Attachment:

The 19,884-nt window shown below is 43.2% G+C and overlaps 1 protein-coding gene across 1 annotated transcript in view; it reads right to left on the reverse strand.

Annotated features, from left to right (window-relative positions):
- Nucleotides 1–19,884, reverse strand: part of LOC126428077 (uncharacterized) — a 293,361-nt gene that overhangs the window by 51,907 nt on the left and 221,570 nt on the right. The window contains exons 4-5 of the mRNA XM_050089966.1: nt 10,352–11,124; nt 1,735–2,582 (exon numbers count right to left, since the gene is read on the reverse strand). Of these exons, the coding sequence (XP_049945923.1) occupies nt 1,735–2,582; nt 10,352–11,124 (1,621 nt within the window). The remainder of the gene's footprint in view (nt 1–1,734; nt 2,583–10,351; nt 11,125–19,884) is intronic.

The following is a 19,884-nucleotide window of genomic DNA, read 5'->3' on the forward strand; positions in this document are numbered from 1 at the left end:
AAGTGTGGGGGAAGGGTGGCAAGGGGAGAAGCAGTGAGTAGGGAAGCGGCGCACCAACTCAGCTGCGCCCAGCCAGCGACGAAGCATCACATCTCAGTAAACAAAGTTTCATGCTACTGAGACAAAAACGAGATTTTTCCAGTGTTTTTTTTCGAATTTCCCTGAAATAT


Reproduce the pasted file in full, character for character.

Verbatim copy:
The 19,884-nt window shown below is 43.2% G+C and overlaps 1 protein-coding gene across 1 annotated transcript in view; it reads right to left on the reverse strand.

Annotated features, from left to right (window-relative positions):
- Nucleotides 1–19,884, reverse strand: part of LOC126428077 (uncharacterized) — a 293,361-nt gene that overhangs the window by 51,907 nt on the left and 221,570 nt on the right. The window contains exons 4-5 of the mRNA XM_050089966.1: nt 10,352–11,124; nt 1,735–2,582 (exon numbers count right to left, since the gene is read on the reverse strand). Of these exons, the coding sequence (XP_049945923.1) occupies nt 1,735–2,582; nt 10,352–11,124 (1,621 nt within the window). The remainder of the gene's footprint in view (nt 1–1,734; nt 2,583–10,351; nt 11,125–19,884) is intronic.

The following is a 19,884-nucleotide window of genomic DNA, read 5'->3' on the forward strand; positions in this document are numbered from 1 at the left end:
AAGTGTGGGGGAAGGGTGGCAAGGGGAGAAGCAGTGAGTAGGGAAGCGGCGCACCAACTCAGCTGCGCCCAGCCAGCGACGAAGCATCACATCTCAGTAAACAAAGTTTCATGCTACTGAGACAAAAACGAGATTTTTCCAGTGTTTTTTTTCGAATTTCCCTGAAATAT